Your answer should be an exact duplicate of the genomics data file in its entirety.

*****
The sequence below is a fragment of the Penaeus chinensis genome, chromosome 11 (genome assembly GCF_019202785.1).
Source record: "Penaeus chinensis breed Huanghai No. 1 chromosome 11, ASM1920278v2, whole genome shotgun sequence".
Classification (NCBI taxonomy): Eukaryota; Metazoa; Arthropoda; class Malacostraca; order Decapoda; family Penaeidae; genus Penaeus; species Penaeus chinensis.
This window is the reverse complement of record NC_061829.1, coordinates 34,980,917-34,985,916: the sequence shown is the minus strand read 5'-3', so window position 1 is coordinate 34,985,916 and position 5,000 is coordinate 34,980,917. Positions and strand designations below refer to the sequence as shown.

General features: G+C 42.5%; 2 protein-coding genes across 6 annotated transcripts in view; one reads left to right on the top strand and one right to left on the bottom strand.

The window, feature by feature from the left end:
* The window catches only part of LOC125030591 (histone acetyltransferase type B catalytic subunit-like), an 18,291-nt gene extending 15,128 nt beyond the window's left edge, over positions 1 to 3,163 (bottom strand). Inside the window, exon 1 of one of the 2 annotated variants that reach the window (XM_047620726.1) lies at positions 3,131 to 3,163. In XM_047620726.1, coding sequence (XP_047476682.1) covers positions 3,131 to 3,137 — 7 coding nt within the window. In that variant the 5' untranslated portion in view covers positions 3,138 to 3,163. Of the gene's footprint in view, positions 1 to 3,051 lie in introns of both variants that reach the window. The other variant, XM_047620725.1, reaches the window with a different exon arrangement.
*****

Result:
The sequence below is a fragment of the Penaeus chinensis genome, chromosome 11 (genome assembly GCF_019202785.1).
Source record: "Penaeus chinensis breed Huanghai No. 1 chromosome 11, ASM1920278v2, whole genome shotgun sequence".
Classification (NCBI taxonomy): Eukaryota; Metazoa; Arthropoda; class Malacostraca; order Decapoda; family Penaeidae; genus Penaeus; species Penaeus chinensis.
This window is the reverse complement of record NC_061829.1, coordinates 34,980,917-34,985,916: the sequence shown is the minus strand read 5'-3', so window position 1 is coordinate 34,985,916 and position 5,000 is coordinate 34,980,917. Positions and strand designations below refer to the sequence as shown.

General features: G+C 42.5%; 2 protein-coding genes across 6 annotated transcripts in view; one reads left to right on the top strand and one right to left on the bottom strand.

The window, feature by feature from the left end:
* The window catches only part of LOC125030591 (histone acetyltransferase type B catalytic subunit-like), an 18,291-nt gene extending 15,128 nt beyond the window's left edge, over positions 1 to 3,163 (bottom strand). Inside the window, exon 1 of one of the 2 annotated variants that reach the window (XM_047620726.1) lies at positions 3,131 to 3,163. In XM_047620726.1, coding sequence (XP_047476682.1) covers positions 3,131 to 3,137 — 7 coding nt within the window. In that variant the 5' untranslated portion in view covers positions 3,138 to 3,163. Of the gene's footprint in view, positions 1 to 3,051 lie in introns of both variants that reach the window. The other variant, XM_047620725.1, reaches the window with a different exon arrangement.